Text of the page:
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Copyright © International Chamber of Commerce (ICC). All rights reserved.
( Source of the document: ICC Digital Library )
Sometimes, of course, the nominated bank will act as the lender in an assignment transaction, and, sometimes, rather than make an advance to the seller, the lender will issue a credit to the supplier. Under this back-to-back credit transaction, the lender does not advance the proceeds of the credit to the seller but undertakes to pay the supplier directly if the supplier presents the key documents necessary to satisfy the conditions of the original credit. This is done by issuing a second letter of credit, called the “back-to-back” credit. By requiring all of the documents that are necessary to satisfy the documentary conditions of the original credit (sometimes called the “master” or “original” credit), the nominated bank is able to assure itself, before it makes any payments under the back-to-back credit, that it will have the documents necessary to comply with the prime credit’s documentary conditions. The closest the nominated bank can get is to require the supplier to present all the documents other than the seller’s invoice. The supplier will present its own invoice in order to satisfy the back-to-back credit. Once the back-to-back credit has been honoured by the nominated bank (which is the issuer of the back-to-back credit), the documents become the property of the seller. By substituting its own invoice for that of the supplier, the seller can complete the documents required to satisfy the original credit. [Page84:]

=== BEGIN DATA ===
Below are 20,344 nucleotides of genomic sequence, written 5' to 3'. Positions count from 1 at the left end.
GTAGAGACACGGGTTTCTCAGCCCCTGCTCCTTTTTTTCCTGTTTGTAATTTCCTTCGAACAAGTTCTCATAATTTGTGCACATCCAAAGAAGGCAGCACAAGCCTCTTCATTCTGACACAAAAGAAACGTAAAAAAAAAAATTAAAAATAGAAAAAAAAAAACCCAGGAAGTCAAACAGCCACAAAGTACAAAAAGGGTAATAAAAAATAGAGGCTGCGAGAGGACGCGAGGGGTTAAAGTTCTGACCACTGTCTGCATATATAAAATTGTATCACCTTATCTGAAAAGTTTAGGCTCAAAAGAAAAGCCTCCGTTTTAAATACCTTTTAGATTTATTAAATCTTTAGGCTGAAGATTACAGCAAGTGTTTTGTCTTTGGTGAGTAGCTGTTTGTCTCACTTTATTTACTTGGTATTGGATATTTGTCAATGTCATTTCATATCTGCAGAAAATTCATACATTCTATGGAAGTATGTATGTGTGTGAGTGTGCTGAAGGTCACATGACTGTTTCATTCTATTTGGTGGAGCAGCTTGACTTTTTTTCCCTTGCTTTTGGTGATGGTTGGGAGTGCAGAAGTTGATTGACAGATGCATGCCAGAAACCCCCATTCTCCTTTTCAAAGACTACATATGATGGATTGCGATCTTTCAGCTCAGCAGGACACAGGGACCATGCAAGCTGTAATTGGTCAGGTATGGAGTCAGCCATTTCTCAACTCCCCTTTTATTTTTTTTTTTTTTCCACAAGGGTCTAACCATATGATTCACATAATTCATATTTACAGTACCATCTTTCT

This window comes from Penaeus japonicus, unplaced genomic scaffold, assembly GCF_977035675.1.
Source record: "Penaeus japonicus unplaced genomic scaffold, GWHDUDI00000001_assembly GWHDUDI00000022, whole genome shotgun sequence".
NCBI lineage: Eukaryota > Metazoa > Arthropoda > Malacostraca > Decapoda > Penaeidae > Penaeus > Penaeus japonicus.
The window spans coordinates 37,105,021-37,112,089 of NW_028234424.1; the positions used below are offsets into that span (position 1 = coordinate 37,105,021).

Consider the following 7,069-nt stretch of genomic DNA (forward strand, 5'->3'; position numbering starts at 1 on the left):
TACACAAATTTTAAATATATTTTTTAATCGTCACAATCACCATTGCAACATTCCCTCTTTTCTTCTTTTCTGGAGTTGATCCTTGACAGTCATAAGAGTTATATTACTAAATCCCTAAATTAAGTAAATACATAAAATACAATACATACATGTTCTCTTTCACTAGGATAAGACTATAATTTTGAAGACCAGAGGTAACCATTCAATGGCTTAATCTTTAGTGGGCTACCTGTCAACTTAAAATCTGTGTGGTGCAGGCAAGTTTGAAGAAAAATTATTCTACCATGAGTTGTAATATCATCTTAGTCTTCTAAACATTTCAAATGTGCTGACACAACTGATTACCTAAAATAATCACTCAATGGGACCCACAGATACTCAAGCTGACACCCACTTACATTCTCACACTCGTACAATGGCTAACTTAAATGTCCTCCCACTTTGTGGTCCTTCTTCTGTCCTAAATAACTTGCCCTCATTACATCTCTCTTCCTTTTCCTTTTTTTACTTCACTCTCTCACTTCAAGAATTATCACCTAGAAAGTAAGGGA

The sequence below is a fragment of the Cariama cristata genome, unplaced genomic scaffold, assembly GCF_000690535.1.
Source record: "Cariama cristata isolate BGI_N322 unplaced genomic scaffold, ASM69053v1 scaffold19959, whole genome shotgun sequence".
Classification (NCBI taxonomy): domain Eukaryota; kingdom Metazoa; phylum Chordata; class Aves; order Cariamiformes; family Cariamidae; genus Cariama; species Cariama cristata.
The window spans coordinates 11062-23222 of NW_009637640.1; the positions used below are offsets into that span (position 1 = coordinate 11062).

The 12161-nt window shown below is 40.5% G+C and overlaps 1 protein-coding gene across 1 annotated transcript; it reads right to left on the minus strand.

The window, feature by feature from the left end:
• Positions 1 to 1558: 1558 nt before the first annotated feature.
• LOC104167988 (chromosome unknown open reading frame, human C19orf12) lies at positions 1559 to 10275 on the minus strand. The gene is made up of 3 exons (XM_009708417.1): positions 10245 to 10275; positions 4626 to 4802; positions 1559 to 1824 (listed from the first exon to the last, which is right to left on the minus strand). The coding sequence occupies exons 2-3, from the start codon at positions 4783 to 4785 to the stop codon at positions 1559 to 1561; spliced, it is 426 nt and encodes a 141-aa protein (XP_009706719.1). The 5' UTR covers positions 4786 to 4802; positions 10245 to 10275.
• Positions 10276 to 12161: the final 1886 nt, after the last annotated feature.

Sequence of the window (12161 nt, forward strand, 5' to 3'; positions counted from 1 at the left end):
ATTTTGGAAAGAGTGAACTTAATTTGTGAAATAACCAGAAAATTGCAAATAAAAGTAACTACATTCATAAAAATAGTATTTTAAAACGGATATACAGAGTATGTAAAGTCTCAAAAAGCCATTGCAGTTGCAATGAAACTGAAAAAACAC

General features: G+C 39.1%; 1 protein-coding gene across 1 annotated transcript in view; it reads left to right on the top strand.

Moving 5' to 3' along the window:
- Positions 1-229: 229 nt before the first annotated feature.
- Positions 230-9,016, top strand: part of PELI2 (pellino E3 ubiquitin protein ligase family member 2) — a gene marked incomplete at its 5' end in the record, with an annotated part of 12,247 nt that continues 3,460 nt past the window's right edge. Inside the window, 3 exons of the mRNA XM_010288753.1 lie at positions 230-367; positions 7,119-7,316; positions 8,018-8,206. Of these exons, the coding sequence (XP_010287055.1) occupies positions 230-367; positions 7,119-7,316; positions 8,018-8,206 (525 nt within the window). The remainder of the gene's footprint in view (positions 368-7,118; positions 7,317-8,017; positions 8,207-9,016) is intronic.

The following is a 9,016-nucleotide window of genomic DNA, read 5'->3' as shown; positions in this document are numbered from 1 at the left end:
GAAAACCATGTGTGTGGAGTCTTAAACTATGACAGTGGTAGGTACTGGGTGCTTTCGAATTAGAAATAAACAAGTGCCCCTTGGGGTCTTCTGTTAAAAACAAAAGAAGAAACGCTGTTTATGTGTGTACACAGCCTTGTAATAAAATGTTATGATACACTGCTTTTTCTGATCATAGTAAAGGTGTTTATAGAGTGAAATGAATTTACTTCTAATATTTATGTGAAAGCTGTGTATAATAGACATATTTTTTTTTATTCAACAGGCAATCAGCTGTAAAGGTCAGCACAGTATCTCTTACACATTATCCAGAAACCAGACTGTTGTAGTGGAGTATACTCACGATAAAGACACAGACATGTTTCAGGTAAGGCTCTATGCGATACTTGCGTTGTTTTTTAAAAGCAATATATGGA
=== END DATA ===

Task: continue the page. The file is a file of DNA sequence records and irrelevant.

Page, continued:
Sometimes the documents under the two credits do not match, and the seller may need to substitute other documents or supplement the documents presented by the supplier (e.g. the shipping terms are “ex works” in the seller’s contract with the supplier but “carriage and insurance paid” in the seller’s contract with the buyer, which means that the seller is arranging transportation and insurance). The more differences the nominated bank allows in these two credit transactions, the more the bank must rely on the seller to perform actions that generate the additional documents necessary to satisfy the prime credit and the less they fit the back-to-back model transaction. The nominated bank must pay the second credit regardless of the seller’s ability to perform these actions, and the nominated bank may insist on additional collateral from the beneficiary of the master credit in order to secure the bank’s reimbursement claim.
Sometimes the credit will authorize the nominated bank to prepay the beneficiary in order for the beneficiary to have sufficient funds to assemble the goods or commodities that are to be shipped to the buyer. These authorizations are unusual. They permit the nominated bank to advance some of the letter of credit proceeds to the beneficiary before the beneficiary ships and before it presents the invoice, transport document, insurance and other certificates required for payment. In the past, when banks issued letters of credit in paper format, these unusual clauses appeared in red or green ink to call attention to them. Bankers sometimes still call them “red clause” or “green clause” credits. [Page86:]